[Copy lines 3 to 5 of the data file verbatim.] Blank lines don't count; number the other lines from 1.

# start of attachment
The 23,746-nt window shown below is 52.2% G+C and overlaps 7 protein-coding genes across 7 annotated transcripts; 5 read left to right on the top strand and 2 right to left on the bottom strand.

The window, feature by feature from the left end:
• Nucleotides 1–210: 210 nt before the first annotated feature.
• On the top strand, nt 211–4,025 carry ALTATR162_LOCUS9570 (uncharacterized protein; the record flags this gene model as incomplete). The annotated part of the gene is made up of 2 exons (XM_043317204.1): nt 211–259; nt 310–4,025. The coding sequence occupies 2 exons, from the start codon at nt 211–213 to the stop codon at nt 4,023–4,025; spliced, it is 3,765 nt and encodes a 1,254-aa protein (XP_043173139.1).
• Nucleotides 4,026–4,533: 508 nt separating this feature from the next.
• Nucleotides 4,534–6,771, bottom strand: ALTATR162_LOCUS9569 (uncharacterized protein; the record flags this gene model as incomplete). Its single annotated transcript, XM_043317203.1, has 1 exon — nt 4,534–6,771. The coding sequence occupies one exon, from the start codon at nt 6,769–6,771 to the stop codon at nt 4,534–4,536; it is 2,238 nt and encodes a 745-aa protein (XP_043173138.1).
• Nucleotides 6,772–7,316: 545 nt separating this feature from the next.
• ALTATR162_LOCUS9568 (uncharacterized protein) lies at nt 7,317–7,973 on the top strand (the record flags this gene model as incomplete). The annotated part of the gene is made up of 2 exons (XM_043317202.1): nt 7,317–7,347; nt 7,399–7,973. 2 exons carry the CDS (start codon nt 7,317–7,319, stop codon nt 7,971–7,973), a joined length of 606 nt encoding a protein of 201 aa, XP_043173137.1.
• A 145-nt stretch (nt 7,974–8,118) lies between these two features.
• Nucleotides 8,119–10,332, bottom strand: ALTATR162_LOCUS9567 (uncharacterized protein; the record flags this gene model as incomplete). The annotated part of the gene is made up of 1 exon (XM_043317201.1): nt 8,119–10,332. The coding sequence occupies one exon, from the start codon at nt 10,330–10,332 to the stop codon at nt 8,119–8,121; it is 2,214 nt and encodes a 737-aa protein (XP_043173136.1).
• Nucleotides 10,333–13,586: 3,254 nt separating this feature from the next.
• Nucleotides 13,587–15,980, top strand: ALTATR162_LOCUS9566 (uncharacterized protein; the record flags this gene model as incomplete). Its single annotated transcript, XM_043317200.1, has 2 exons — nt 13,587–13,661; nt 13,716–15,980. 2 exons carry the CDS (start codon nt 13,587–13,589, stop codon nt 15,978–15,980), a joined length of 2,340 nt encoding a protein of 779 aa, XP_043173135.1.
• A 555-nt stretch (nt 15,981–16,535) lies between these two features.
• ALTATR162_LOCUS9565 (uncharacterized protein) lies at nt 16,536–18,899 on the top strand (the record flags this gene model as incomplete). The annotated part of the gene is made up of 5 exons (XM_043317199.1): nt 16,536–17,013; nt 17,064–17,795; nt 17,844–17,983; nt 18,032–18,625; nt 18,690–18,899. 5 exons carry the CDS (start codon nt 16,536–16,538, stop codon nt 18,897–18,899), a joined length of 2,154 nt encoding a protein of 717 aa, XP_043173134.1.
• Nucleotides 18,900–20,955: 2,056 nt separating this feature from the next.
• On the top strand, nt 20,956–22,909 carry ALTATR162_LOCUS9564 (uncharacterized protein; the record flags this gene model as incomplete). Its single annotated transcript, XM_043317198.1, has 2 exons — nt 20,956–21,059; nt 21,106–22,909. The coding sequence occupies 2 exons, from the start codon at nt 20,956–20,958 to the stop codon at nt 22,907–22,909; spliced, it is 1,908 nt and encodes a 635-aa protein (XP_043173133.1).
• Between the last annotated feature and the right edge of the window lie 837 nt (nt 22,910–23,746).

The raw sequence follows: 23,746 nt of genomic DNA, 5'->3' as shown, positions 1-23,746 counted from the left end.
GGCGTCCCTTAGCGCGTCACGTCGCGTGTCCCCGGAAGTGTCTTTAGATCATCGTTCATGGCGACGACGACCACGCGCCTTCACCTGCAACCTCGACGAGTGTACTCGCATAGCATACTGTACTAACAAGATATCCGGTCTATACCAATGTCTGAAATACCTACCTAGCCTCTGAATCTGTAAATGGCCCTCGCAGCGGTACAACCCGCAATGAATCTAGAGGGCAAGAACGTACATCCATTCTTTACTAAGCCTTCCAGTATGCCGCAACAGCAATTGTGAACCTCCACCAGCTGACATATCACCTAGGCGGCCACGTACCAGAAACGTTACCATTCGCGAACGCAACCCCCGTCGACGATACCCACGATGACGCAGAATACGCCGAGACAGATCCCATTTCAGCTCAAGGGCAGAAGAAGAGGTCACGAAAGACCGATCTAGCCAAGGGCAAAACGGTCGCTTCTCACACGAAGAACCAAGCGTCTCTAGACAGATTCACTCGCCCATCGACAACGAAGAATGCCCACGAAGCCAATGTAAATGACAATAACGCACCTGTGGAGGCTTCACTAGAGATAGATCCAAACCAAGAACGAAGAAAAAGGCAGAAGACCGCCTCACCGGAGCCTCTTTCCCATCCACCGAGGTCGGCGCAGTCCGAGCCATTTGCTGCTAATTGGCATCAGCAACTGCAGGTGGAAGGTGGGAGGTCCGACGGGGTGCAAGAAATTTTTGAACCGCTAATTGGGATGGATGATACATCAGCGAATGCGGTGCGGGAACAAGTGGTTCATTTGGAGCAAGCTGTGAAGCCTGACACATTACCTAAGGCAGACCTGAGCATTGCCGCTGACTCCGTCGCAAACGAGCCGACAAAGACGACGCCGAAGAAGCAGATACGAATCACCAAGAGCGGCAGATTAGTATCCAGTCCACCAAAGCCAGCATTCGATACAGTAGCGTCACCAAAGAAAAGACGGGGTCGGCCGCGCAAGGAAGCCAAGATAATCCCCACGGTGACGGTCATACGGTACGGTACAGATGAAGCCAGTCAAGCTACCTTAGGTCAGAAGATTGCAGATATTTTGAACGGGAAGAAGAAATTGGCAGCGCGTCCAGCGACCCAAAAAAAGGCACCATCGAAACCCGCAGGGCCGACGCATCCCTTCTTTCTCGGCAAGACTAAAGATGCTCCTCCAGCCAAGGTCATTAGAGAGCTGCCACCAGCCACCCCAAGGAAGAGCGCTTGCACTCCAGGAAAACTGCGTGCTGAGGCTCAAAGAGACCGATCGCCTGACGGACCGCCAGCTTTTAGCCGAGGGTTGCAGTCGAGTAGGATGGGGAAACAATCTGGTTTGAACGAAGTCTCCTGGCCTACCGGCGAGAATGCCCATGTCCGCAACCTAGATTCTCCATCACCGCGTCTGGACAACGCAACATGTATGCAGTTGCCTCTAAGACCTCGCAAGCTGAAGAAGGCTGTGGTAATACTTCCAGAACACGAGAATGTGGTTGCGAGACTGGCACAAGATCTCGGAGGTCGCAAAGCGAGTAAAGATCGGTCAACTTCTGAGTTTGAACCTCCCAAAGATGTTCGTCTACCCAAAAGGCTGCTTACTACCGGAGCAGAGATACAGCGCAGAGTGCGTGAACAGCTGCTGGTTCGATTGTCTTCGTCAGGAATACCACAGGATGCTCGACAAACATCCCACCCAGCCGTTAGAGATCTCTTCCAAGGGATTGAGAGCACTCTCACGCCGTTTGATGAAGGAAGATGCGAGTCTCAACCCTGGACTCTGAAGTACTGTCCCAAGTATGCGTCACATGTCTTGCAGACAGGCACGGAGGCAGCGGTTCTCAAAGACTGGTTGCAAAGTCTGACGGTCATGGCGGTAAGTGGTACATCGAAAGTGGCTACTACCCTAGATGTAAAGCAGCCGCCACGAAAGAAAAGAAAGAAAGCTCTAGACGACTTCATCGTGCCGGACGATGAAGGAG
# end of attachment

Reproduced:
• Nucleotides 1–210: 210 nt before the first annotated feature.
• On the top strand, nt 211–4,025 carry ALTATR162_LOCUS9570 (uncharacterized protein; the record flags this gene model as incomplete). The annotated part of the gene is made up of 2 exons (XM_043317204.1): nt 211–259; nt 310–4,025. The coding sequence occupies 2 exons, from the start codon at nt 211–213 to the stop codon at nt 4,023–4,025; spliced, it is 3,765 nt and encodes a 1,254-aa protein (XP_043173139.1).
• Nucleotides 4,026–4,533: 508 nt separating this feature from the next.